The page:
MIT Technology Review 201507
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The Business Package
This letter appeared in the July/August 2015 issue.
Who Will Own the Robots?
We’re in the midst of a jobs crisis, and rapid advances in AI and other technologies may be one culprit. How can we get better at sharing the wealth that technology creates?
A groundbreaking online-spying case unearths details that companies wish you didn’t know about how vital information slips away from them.
Biotech’s Coming Cancer Cure
Supercharge your immune cells to defeat cancer? Juno Therapeutics believes its treatments can do exactly that.
Rebooting the Automobile
Automakers and tech companies are racing to bring safer and more useful smartphone-style interfaces to cars. Can any of them go further and reprogram vehicles completely?
Speeding Up 3-D Printing
A company’s novel technology could make custom medical devices and car parts— not to mention shoes that fit just right.
Fighting for Zach
The treatment for cancer is often as devastating as the disease itself.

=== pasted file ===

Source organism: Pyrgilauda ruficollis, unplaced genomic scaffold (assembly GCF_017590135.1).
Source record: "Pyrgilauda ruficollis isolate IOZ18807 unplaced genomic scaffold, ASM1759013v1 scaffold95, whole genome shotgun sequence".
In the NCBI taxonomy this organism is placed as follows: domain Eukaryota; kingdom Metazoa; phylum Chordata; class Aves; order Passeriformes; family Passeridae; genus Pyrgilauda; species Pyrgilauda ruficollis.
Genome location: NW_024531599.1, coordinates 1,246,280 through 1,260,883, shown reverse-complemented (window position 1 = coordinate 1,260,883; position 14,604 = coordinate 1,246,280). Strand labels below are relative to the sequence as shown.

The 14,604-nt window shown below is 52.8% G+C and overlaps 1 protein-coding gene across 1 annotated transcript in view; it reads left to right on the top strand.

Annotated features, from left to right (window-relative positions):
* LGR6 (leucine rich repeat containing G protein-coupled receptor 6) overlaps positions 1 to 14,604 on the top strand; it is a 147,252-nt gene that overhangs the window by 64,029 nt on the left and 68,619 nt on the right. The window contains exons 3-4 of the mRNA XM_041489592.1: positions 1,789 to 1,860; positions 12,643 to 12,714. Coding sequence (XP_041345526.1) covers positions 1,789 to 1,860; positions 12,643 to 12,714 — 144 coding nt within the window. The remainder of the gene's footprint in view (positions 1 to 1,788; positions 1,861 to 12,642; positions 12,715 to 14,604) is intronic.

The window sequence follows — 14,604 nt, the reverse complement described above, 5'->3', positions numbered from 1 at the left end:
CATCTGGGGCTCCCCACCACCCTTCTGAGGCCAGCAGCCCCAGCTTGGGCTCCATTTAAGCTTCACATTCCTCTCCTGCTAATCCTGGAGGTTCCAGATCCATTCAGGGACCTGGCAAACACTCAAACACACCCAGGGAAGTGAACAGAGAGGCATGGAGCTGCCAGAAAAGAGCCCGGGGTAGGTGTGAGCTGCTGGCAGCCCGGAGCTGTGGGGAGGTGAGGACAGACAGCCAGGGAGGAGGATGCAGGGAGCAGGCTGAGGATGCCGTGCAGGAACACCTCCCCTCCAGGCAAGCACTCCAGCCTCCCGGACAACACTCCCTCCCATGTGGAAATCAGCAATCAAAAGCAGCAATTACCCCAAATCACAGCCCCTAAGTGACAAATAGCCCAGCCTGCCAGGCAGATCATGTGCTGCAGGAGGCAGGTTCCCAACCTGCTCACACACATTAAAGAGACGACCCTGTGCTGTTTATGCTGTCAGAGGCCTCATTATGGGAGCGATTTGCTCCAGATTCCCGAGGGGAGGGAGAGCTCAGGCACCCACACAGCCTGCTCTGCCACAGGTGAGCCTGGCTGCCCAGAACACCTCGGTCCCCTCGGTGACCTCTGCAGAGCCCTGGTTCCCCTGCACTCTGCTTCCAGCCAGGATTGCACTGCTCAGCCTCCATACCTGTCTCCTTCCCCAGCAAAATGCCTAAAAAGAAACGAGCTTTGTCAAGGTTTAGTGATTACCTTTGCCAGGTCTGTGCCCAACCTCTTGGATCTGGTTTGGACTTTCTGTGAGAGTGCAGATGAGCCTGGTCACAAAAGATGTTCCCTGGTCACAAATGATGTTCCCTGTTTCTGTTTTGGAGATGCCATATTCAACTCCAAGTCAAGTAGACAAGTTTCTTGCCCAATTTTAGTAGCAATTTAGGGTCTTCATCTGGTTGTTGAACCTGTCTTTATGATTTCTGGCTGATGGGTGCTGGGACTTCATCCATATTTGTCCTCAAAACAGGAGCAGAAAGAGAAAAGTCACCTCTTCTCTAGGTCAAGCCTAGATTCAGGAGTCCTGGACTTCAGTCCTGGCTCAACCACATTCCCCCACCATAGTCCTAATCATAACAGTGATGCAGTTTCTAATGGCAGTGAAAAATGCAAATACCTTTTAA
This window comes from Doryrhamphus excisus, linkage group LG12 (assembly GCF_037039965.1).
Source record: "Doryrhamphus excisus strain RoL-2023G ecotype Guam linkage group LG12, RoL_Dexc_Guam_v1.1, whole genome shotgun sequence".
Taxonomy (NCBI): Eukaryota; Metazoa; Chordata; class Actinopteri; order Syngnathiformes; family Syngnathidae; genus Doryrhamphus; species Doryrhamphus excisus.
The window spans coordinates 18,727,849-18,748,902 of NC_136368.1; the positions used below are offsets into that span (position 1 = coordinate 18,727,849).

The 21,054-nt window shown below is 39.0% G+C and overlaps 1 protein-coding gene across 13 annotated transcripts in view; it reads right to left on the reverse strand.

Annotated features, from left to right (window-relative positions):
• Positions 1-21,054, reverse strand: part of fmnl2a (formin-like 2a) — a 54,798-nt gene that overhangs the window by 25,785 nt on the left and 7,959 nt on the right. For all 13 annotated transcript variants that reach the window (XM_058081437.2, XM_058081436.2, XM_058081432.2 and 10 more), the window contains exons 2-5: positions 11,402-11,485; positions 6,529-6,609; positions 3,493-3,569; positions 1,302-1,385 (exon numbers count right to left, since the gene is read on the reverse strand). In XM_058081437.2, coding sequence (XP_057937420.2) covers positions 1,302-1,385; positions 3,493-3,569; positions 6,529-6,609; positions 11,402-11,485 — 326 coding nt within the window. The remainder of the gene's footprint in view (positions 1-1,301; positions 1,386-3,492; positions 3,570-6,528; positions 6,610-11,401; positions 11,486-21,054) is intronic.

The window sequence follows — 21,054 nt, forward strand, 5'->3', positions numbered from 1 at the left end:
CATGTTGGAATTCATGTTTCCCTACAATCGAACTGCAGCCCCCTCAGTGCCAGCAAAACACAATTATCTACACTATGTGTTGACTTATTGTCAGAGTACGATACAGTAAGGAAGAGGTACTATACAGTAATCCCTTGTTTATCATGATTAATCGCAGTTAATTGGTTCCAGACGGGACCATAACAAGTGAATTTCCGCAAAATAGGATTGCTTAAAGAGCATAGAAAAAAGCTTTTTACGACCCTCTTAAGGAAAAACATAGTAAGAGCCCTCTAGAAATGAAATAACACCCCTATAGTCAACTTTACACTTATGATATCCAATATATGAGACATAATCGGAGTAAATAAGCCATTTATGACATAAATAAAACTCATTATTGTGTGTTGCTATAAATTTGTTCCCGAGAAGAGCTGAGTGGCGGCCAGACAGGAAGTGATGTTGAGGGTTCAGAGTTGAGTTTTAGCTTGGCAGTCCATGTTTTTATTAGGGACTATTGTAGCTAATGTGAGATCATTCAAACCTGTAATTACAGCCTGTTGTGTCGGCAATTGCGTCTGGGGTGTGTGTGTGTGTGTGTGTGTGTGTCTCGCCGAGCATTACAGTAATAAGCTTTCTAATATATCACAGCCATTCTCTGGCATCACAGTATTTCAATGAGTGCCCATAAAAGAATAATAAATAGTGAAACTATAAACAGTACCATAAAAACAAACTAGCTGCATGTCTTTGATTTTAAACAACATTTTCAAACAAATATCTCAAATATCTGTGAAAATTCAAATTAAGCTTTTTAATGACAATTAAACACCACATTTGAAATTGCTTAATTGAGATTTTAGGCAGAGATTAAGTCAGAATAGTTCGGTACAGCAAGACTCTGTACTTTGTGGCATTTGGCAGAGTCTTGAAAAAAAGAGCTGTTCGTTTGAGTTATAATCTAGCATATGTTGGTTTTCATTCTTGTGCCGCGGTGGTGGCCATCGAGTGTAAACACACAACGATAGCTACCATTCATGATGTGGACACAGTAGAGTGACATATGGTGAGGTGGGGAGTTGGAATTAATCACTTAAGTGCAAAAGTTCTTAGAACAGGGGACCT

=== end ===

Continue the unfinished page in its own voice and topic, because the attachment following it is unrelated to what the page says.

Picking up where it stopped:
Medical sensors will make wearable tech indispensable for all of us.
Open Letter on the Digital Economy
A group of leading technologists, economists, and investors propose a new approach to help us adapt to new technologies.
Survival in the Battery Business
Backing from disparate investors such as General Motors and a vacuum maker has given the battery startup Sakti3 an unusual amount of momentum.
The New Water Cooler
A startup’s approach to making work communication searchable could change how we stay connected at the office.
Slowing the Biological Clock
A new treatment for infertility eventually could improve women’s prospects for having babies later in life.
The Wait-for-Google-to-Do-It Strategy
America’s communications infrastructure is finally getting some crucial upgrades because one company is forcing competition when regulators won’t.
The Struggle for Accurate Measurements on Your Wrist
Wearable devices are getting more advanced, but can today’s technology really measure our health?
The End of Drudgery
From the Great Depression, a call to embrace the benefits of machinery.